- No case of WPV1 was confirmed
- 23.4 million children were vaccinated during sNIDs.
- 1 million children were vaccinated at 121 Permanent Transit Points
The United Arab Emirates (UAE) on July 24 announced an additional US$9.5 million support to the Pakistan Polio Eradication Initiative (PEI). The funding will be used to vaccinate approximately 16 million children during door-to-door immunization campaigns in 84 highest-risk districts as well as an additional US$376,000 to provide personal protective equipment against COVID-19 for the frontline campaign workers.
The funding, which will be utilized from July to December, brings to more than US$23 million made available by the UAE in 2021. The Emirates, a long-time supporter of Pakistan’s polio programme and its main funder, has provided over US$200 million in financial support since 2014. Pakistan is one of two countries where wild poliovirus remains endemic.
Speaking on behalf of the Global Polio Eradication Initiative, Dr Palitha Mahipala, the World Health Organization Representative in Pakistan, thanked the UAE for its generous contribution, noting the UAE’s steadfast commitment not only to protecting children from lifelong paralysis but to the overall goal of polio eradication.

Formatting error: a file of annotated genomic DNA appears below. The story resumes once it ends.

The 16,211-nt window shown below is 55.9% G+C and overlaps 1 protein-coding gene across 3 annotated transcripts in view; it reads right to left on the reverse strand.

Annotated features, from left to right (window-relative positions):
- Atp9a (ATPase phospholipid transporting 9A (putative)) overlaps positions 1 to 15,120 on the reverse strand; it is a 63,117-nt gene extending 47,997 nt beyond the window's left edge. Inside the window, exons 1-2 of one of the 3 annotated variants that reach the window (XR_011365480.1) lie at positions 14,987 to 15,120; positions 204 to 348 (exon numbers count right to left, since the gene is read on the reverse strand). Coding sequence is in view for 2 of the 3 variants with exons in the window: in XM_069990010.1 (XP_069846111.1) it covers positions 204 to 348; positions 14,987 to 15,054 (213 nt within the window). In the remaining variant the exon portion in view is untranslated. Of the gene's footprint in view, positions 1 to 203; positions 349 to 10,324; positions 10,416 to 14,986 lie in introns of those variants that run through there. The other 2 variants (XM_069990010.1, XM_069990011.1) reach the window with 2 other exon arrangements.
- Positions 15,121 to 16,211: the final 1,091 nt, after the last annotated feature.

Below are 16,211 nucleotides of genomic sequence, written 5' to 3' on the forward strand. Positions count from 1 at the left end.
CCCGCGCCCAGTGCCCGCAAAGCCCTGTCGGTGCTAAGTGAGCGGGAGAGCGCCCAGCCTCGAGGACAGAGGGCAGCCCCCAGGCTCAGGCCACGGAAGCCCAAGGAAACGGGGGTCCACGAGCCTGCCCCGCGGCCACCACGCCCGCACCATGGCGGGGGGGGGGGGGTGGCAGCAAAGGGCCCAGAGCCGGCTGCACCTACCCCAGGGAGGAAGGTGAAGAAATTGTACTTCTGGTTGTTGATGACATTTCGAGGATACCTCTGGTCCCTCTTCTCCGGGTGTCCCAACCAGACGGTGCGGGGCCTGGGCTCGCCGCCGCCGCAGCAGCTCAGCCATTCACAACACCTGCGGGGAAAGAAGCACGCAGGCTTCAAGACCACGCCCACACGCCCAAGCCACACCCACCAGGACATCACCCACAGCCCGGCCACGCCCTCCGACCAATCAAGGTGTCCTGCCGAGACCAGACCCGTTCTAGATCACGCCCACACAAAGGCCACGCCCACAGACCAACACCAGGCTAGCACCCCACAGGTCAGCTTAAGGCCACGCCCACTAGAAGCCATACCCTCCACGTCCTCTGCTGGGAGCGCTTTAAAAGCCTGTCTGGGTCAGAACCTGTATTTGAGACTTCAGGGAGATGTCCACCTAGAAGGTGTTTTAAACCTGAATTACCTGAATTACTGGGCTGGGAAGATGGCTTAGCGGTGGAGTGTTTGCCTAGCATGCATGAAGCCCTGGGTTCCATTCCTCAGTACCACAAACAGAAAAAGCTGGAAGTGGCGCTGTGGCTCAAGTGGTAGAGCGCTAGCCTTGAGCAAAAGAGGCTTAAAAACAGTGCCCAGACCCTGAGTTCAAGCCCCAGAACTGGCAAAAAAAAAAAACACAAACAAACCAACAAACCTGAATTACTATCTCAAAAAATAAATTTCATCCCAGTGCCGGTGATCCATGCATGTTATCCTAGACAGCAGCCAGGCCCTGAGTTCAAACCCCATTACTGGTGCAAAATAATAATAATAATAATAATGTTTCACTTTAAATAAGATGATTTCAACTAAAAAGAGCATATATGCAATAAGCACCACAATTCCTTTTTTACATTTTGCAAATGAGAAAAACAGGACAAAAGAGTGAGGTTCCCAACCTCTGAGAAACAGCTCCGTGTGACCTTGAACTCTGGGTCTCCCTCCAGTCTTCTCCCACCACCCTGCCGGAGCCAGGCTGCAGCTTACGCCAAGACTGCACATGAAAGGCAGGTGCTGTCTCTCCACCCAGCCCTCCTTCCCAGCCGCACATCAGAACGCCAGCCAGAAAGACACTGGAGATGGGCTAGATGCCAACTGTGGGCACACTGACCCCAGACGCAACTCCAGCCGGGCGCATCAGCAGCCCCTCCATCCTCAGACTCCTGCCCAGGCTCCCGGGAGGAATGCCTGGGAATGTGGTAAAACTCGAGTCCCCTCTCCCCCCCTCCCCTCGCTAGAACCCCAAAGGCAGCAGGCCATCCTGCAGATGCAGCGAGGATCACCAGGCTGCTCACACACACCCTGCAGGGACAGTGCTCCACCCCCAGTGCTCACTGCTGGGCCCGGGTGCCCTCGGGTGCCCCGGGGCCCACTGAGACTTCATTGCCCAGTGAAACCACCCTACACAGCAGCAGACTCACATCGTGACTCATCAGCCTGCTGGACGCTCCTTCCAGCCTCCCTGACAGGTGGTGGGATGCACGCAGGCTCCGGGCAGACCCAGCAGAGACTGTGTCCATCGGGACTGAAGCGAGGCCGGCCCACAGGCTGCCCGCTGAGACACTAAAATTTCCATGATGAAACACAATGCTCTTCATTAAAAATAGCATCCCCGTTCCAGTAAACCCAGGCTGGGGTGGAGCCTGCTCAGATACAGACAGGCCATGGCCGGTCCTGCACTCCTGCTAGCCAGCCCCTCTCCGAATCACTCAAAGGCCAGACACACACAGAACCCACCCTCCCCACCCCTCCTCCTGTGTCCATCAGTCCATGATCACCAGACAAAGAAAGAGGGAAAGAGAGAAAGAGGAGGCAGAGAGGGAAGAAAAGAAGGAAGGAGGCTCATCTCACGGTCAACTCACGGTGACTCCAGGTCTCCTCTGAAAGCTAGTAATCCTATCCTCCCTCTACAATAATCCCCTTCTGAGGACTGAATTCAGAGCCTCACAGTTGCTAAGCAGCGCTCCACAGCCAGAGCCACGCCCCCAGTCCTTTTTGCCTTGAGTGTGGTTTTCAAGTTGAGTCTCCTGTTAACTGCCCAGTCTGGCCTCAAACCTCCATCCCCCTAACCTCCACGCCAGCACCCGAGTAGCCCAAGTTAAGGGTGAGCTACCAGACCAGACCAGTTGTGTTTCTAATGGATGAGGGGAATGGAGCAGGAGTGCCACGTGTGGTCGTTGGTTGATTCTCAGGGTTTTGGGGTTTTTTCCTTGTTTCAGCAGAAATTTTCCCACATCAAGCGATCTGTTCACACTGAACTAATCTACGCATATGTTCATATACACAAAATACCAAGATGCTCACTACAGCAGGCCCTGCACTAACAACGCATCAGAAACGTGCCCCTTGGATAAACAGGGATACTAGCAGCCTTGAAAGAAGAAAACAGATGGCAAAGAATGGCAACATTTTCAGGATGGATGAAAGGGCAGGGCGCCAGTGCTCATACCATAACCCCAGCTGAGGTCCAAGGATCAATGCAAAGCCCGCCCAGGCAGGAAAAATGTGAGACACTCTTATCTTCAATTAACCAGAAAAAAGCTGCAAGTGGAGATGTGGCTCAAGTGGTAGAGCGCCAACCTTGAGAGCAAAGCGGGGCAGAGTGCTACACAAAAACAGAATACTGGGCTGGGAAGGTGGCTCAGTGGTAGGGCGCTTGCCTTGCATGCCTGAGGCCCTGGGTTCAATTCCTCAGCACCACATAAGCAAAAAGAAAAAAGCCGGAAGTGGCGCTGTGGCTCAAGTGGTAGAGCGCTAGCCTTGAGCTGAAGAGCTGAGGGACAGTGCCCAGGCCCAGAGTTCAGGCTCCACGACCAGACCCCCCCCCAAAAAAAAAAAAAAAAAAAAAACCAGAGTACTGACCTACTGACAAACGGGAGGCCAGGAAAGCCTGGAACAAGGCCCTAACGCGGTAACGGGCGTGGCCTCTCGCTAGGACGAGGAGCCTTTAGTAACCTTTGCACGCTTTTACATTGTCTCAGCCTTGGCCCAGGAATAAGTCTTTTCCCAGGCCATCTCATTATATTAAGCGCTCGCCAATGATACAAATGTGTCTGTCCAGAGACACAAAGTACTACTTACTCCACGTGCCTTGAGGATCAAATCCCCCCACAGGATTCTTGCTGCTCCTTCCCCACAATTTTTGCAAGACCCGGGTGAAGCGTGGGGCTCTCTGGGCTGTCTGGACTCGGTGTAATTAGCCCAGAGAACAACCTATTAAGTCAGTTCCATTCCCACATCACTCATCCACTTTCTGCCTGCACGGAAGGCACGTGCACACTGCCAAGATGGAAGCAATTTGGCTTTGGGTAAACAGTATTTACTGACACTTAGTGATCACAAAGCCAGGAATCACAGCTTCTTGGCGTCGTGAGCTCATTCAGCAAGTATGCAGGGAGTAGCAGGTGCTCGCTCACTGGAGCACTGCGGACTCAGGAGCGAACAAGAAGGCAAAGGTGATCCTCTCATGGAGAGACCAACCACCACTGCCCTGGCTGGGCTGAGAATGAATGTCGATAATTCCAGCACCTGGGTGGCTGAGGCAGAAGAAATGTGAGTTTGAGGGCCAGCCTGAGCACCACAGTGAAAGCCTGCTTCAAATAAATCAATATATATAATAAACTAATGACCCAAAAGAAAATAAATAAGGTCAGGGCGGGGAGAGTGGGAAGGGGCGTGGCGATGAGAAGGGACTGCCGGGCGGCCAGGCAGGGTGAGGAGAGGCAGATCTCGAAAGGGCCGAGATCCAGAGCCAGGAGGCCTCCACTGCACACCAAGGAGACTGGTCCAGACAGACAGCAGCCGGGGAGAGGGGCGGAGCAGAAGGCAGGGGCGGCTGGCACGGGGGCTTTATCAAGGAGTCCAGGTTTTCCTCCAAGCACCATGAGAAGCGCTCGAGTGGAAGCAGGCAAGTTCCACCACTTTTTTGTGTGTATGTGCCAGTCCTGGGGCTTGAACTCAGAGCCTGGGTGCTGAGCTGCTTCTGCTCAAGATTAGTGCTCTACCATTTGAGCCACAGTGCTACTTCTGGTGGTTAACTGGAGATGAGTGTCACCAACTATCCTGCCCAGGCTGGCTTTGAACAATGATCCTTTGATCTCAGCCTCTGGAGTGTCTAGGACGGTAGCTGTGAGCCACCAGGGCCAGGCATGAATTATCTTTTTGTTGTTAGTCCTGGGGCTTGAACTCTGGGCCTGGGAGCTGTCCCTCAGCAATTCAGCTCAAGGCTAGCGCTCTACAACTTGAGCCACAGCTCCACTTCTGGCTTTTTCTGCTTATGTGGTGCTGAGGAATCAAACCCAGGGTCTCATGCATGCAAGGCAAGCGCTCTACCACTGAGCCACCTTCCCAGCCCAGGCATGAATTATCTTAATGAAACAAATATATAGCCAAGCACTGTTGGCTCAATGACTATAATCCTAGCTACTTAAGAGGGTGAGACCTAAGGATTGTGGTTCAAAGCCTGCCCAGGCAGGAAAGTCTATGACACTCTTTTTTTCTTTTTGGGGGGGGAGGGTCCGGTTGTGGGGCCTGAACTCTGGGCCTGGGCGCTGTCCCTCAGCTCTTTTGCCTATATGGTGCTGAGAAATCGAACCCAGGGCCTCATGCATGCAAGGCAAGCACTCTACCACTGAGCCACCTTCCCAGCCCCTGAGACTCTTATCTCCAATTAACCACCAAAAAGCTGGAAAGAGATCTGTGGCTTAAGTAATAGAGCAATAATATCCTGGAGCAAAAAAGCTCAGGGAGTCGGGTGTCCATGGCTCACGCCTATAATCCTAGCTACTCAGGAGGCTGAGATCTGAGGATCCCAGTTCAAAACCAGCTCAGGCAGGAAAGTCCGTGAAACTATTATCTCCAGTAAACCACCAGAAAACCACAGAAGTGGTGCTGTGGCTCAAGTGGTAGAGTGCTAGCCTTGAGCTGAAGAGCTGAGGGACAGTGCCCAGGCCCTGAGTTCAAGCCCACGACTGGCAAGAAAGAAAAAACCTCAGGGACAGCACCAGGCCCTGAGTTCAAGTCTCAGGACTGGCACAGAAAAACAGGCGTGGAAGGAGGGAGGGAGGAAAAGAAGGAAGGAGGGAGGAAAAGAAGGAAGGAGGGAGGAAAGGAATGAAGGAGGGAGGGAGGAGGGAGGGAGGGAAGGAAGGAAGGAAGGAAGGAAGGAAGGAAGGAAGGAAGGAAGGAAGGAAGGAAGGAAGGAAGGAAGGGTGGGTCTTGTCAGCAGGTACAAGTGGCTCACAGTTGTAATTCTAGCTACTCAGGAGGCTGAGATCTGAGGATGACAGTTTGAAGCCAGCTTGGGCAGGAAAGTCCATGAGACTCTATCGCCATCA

“The UAE has firmly stood by the polio programme with vital yearly contributions and in pleas for extra funding to address unforeseen challenges such as COVID-19,” he said. “This would not be possible without their support.”
Only one case of wild poliovirus has been reported in Pakistan in the first six months of the year, a significant decrease from the 59 cases reported during the same period in 2020. In order to be certified polio-free, Pakistan is required to report zero cases of wild poliovirus over a three-year period. The Government of Pakistan remains fully committed to reaching the goal of zero in the coming months.
Through the Emirates Polio Campaign initiative, the UAE Pakistan Assistance Programme (UAE-PAP) plays an important role in driving eradication efforts at the frontline of Pakistan’s most vulnerable communities. In 2020, as part of the Emirates Polio Campaign, UAE-PAP support ensured close to 16 million children under five years of age received protection through repeated polio campaigns and all frontline workers in 84 districts received personal protective equipment and training to facilitate protection from COVID-19.